In a behind-the-scenes move that could all but eliminate Arizona Republican Sen. John McCain’s visibility on media industry legislation, Sen. Ted Stevens, R-Alaska, has proposed to ax the Senate Communications Subcommittee-the panel that Sen. McCain planned to chair this year.
If the reorganization is implemented within the next couple of weeks, as expected, sources said Sen. Stevens, the new Senate Commerce Committee chairman, will fold the communications subcommittee’s traditional responsibilities into the Commerce Committee.
Sen. Stevens will then be the undisputed champion of media industry legislation in the Senate, and Sen. McCain will have to find another legislative subcommittee over which to preside.
“Sen. Stevens, now that he’s on top, wants all the toys for himself,” said Jeff Chester, executive director of the Center for Digital Democracy.
Sen. McCain’s looming ouster would appear to be good news for the broadcasting and cable TV industries, frequent targets of the maverick Republican’s legislative missiles over the years.
Indeed, shortly before term limits forced Sen. McCain to step down as chairman of the Commerce Committee last year, he advocated a proposal that would have forced TV stations to return their analog channels and convert to digital by 2009-which broadcasters opposed.
He also used his chairmanship to press for such industry-unfriendly initiatives as free advertising time for political candidates and a la carte regulations that would allow consumers to pick and pay for only the cable TV channels they want.
“Everything the National Association of Broadcasters was for, he was instinctively against,” said one industry source.
The stakes for the industry in the leadership issue are huge this year because Congress is expected to begin a major rewrite of telecommunications industry legislation, and Sen. Stevens has demonstrated himself to be far more sympathetic to industry arguments than Sen. McCain.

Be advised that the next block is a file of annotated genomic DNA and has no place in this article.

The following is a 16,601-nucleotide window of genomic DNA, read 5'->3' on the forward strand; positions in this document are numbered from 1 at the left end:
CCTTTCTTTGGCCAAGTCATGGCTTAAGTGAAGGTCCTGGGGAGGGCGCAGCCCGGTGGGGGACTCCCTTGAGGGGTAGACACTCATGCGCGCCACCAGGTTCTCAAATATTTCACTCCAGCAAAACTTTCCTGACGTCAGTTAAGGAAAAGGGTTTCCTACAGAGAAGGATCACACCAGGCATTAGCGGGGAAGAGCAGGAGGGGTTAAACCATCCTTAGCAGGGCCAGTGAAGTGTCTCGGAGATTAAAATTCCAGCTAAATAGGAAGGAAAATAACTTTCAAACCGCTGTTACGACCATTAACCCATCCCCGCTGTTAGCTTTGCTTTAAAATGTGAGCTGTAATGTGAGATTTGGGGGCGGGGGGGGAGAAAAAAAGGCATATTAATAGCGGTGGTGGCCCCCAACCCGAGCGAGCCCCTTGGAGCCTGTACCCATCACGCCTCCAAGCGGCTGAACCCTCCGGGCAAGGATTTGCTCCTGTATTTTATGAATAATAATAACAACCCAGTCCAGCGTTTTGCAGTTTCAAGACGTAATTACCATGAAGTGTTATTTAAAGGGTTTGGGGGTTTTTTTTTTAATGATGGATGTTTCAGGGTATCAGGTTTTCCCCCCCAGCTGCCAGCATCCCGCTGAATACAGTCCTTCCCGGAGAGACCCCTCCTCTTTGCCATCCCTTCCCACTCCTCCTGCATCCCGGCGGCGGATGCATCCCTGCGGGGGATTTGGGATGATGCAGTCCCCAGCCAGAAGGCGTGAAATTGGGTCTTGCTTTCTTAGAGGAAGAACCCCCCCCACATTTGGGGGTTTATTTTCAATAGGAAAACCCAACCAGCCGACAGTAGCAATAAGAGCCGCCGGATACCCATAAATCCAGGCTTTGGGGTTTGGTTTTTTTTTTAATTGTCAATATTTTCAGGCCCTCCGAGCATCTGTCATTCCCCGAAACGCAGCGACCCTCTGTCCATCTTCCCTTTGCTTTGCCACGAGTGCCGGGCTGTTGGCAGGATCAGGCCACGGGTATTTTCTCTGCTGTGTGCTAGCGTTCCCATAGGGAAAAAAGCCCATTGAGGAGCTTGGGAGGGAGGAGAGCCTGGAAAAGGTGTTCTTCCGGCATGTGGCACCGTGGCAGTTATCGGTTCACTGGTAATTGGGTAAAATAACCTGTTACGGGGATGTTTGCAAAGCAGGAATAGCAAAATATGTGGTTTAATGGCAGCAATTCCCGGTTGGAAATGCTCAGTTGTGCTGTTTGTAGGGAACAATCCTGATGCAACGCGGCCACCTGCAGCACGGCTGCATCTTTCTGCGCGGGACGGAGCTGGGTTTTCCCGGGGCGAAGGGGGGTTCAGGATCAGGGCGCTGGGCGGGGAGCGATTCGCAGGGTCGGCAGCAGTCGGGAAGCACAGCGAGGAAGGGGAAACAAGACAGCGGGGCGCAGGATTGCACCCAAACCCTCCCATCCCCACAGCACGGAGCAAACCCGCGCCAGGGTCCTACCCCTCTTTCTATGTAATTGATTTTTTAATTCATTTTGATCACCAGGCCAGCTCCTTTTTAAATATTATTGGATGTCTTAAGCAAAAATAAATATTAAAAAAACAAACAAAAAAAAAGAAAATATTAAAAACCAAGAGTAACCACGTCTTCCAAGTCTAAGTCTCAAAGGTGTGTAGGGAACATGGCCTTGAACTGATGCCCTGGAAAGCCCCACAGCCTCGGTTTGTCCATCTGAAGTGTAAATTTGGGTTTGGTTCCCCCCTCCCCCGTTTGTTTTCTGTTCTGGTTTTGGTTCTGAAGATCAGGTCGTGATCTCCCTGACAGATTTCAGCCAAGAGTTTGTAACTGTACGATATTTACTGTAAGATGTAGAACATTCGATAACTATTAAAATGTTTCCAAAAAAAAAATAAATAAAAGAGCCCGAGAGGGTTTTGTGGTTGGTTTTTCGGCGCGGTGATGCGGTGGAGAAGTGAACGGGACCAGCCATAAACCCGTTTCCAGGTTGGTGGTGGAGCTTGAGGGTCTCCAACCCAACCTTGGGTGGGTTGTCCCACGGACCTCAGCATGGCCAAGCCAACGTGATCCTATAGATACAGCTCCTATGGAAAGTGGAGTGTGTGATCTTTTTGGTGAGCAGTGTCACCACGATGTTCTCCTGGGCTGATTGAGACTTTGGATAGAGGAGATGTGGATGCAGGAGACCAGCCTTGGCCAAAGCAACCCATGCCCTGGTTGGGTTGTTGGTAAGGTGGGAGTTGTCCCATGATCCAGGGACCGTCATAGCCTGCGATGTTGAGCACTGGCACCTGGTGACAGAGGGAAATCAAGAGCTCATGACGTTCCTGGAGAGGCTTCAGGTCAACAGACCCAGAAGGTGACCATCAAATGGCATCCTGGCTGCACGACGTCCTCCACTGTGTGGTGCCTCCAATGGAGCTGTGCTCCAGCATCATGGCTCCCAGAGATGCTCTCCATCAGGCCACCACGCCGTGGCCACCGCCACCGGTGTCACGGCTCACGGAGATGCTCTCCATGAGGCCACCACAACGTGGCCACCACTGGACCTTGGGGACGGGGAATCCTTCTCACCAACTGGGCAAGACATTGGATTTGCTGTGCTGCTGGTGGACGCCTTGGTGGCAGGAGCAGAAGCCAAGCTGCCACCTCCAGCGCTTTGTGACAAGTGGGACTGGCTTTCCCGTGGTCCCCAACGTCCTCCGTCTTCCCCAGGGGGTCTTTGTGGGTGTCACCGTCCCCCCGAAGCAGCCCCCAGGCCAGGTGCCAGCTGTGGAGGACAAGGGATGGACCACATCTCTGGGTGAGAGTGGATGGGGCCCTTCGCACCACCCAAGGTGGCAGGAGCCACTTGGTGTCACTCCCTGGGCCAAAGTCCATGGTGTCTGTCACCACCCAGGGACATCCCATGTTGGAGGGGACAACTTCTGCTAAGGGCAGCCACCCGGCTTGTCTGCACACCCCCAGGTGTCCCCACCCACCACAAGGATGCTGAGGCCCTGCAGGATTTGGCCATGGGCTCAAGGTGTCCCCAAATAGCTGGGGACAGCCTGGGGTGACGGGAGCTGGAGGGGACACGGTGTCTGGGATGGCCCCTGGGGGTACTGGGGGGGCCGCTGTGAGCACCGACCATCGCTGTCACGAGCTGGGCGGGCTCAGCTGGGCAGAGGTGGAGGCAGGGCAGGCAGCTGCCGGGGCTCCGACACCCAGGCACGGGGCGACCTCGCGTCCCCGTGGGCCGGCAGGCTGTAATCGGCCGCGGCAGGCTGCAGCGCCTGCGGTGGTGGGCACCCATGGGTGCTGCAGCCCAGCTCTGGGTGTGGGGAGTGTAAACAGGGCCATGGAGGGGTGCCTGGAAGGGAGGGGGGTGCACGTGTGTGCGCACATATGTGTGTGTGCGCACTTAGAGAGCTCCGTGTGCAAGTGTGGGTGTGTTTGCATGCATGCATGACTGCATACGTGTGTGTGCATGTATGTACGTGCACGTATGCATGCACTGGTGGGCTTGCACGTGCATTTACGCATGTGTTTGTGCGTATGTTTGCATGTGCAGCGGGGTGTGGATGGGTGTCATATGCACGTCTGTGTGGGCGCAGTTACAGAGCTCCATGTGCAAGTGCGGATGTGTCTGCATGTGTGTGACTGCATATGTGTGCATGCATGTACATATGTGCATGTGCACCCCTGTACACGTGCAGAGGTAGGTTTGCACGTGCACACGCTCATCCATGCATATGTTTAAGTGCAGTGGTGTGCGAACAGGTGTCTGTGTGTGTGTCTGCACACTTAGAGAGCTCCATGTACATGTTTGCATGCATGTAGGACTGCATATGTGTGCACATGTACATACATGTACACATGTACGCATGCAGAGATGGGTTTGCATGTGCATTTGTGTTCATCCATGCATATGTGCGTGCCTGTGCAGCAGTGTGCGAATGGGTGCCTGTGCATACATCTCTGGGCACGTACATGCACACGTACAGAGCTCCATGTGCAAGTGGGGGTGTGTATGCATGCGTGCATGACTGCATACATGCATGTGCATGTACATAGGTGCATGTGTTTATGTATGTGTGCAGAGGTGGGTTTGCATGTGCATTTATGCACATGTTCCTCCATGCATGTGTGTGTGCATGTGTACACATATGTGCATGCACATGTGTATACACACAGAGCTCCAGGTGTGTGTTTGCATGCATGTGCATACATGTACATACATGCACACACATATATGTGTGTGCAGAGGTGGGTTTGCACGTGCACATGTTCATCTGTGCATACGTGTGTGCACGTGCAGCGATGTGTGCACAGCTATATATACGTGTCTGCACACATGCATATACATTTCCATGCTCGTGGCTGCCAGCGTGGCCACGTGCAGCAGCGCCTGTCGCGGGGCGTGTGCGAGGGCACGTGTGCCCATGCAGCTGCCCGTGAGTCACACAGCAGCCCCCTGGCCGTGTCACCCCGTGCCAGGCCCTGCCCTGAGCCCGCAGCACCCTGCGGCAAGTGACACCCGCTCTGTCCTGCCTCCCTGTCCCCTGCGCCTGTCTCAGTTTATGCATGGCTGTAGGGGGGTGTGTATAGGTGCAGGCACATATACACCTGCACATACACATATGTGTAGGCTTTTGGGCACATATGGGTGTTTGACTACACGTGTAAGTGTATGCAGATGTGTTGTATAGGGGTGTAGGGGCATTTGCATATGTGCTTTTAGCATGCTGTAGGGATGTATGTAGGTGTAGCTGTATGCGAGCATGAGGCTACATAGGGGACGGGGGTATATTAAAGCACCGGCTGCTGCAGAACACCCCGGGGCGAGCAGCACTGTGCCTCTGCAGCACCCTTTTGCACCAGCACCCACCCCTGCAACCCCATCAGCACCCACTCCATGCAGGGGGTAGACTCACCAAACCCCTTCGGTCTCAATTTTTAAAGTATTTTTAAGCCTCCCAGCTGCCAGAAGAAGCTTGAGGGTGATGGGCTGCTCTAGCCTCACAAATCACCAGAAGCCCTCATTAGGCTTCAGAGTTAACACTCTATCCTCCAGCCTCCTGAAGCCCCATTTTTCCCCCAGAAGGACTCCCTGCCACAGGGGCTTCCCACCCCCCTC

Said the Center for Digital Democracy’s Mr. Chester, “It is a victory for the industry because it makes it much easier for industry lobbyists to consolidate power over the process.”
On a personal level, sources said there’s little love lost between Sens. Stevens and McCain. One of the more recent suggestions of hard feelings: When Sen. Stevens joined a majority of other lawmakers on the Senate Commerce Committee to derail the 2009 DTV conversion bill last year, Sen. McCain publicly rebuked them as “water carriers” for the NAB.
Melanie Alvord, a spokesperson for Sen. Stevens, said the committee reorganization plan, which was still being discussed last week, will include a new subcommittee that Sen. Stevens believes will allow Sen. McCain to address some of his key legislative concerns.
She also said the proposed reorganization recognizes the precedent established during Sen. McCain’s chairmanship during the last Congress, when the majority (29 of 37) of communications industry-related hearings were held at the full committee level instead of before the communications subcommittee.
“This is not of vindictiveness,” Ms. Alvord said. “Sen. Stevens wants to work on communications issues.”
A spokesperson for Sen. McCain said, “Sen. McCain is not going to comment on something that’s still in its formative stages.”